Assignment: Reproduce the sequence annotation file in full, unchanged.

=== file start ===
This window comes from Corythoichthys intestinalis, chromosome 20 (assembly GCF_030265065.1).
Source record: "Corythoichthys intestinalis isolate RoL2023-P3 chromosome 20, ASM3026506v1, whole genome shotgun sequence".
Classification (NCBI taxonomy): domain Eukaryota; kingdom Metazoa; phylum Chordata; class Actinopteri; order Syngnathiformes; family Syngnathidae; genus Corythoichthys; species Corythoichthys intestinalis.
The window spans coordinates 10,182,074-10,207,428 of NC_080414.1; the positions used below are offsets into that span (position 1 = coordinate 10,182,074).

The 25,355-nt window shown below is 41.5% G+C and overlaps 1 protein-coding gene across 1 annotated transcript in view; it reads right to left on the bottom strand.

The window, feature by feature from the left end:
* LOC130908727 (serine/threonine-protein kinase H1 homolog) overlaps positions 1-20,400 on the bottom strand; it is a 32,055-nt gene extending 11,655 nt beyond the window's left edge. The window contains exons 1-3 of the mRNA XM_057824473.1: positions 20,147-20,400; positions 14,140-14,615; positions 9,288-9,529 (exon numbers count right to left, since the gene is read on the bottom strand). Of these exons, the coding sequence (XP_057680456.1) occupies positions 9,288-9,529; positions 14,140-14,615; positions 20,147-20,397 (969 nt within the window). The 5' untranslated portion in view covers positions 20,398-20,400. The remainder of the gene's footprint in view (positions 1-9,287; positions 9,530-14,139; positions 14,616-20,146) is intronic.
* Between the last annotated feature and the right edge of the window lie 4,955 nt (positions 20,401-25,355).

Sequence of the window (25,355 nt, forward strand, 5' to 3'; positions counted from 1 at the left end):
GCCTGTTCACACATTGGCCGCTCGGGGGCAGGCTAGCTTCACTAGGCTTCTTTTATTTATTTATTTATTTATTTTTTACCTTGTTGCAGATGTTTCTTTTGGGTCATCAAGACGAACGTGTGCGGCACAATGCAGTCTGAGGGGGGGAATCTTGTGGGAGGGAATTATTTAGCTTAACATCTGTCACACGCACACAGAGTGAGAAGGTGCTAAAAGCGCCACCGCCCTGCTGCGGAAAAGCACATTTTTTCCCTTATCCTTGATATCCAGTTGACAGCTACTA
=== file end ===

This window comes from Corythoichthys intestinalis, chromosome 20 (assembly GCF_030265065.1).
Source record: "Corythoichthys intestinalis isolate RoL2023-P3 chromosome 20, ASM3026506v1, whole genome shotgun sequence".
Classification (NCBI taxonomy): domain Eukaryota; kingdom Metazoa; phylum Chordata; class Actinopteri; order Syngnathiformes; family Syngnathidae; genus Corythoichthys; species Corythoichthys intestinalis.
The window spans coordinates 10,182,074-10,207,428 of NC_080414.1; the positions used below are offsets into that span (position 1 = coordinate 10,182,074).

The 25,355-nt window shown below is 41.5% G+C and overlaps 1 protein-coding gene across 1 annotated transcript in view; it reads right to left on the bottom strand.

The window, feature by feature from the left end:
* LOC130908727 (serine/threonine-protein kinase H1 homolog) overlaps positions 1-20,400 on the bottom strand; it is a 32,055-nt gene extending 11,655 nt beyond the window's left edge. The window contains exons 1-3 of the mRNA XM_057824473.1: positions 20,147-20,400; positions 14,140-14,615; positions 9,288-9,529 (exon numbers count right to left, since the gene is read on the bottom strand). Of these exons, the coding sequence (XP_057680456.1) occupies positions 9,288-9,529; positions 14,140-14,615; positions 20,147-20,397 (969 nt within the window). The 5' untranslated portion in view covers positions 20,398-20,400. The remainder of the gene's footprint in view (positions 1-9,287; positions 9,530-14,139; positions 14,616-20,146) is intronic.
* Between the last annotated feature and the right edge of the window lie 4,955 nt (positions 20,401-25,355).

Sequence of the window (25,355 nt, forward strand, 5' to 3'; positions counted from 1 at the left end):
GCCTGTTCACACATTGGCCGCTCGGGGGCAGGCTAGCTTCACTAGGCTTCTTTTATTTATTTATTTATTTATTTTTTACCTTGTTGCAGATGTTTCTTTTGGGTCATCAAGACGAACGTGTGCGGCACAATGCAGTCTGAGGGGGGGAATCTTGTGGGAGGGAATTATTTAGCTTAACATCTGTCACACGCACACAGAGTGAGAAGGTGCTAAAAGCGCCACCGCCCTGCTGCGGAAAAGCACATTTTTTCCCTTATCCTTGATATCCAGTTGACAGCTACTA